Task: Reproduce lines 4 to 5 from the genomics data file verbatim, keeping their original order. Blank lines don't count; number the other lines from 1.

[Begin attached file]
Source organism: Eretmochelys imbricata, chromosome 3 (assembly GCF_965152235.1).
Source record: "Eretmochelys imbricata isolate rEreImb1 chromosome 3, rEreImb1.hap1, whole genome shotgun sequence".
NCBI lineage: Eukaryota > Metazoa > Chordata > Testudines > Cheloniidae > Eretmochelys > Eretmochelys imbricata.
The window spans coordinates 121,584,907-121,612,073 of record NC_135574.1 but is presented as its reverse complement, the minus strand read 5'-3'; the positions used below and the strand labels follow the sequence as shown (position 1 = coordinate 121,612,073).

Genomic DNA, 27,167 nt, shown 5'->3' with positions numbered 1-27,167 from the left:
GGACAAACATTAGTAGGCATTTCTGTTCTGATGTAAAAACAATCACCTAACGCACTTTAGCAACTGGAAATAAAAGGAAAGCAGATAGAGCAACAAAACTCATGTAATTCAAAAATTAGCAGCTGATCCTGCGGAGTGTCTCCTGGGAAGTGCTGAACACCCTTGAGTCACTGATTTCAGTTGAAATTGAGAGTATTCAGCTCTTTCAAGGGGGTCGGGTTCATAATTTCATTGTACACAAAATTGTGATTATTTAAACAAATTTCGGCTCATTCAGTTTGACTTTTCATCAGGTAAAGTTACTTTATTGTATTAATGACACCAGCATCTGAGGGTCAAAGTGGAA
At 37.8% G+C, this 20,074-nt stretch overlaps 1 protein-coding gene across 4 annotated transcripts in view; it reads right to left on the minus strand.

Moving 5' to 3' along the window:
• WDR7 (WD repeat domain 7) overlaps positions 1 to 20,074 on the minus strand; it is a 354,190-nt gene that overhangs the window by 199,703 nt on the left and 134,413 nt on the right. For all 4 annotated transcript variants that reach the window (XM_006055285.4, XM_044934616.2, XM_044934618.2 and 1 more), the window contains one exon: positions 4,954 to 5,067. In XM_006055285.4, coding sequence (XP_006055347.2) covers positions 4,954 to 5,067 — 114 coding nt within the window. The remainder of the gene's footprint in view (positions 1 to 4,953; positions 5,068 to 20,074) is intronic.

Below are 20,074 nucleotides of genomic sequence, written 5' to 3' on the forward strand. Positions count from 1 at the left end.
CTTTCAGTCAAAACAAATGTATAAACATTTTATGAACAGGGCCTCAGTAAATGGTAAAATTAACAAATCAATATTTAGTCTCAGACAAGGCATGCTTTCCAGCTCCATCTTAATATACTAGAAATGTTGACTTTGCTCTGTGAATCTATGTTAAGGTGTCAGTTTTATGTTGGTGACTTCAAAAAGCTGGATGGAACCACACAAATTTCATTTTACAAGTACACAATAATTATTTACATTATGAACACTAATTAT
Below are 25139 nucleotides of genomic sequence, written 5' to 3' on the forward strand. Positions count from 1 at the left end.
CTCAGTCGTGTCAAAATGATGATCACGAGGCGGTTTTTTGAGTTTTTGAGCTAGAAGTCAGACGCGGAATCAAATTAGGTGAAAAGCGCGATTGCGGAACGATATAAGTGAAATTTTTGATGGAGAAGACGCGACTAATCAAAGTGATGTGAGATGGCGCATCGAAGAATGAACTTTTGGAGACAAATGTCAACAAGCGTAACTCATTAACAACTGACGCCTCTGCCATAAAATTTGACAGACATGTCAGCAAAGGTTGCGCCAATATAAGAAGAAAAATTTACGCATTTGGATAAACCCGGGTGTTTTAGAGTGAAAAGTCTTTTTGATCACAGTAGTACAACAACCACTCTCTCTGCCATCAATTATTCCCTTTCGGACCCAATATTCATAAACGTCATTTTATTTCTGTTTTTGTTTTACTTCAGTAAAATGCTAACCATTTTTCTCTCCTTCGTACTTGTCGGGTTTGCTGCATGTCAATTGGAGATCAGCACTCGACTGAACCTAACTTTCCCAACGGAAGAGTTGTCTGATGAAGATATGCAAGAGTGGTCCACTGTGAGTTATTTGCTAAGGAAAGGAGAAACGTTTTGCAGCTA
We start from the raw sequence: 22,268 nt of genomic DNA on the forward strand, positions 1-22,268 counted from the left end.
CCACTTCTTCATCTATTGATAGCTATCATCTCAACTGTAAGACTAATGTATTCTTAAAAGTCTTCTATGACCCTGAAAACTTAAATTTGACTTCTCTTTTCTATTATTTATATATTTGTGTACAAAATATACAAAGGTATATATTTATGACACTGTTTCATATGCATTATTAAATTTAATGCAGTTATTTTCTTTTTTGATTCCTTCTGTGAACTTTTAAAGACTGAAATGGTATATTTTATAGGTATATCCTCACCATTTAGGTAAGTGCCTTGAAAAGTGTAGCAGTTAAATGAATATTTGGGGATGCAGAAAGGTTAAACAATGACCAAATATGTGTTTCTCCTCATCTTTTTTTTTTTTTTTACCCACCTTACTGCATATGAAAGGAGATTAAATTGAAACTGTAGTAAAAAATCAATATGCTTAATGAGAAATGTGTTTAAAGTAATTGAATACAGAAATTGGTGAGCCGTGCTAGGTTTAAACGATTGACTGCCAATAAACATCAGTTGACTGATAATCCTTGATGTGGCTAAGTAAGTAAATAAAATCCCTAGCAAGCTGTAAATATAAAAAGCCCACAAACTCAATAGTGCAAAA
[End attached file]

The window spans coordinates 121,584,907-121,612,073 of record NC_135574.1 but is presented as its reverse complement, the minus strand read 5'-3'; the positions used below and the strand labels follow the sequence as shown (position 1 = coordinate 121,612,073).

Genomic DNA, 27,167 nt, shown 5'->3' with positions numbered 1-27,167 from the left: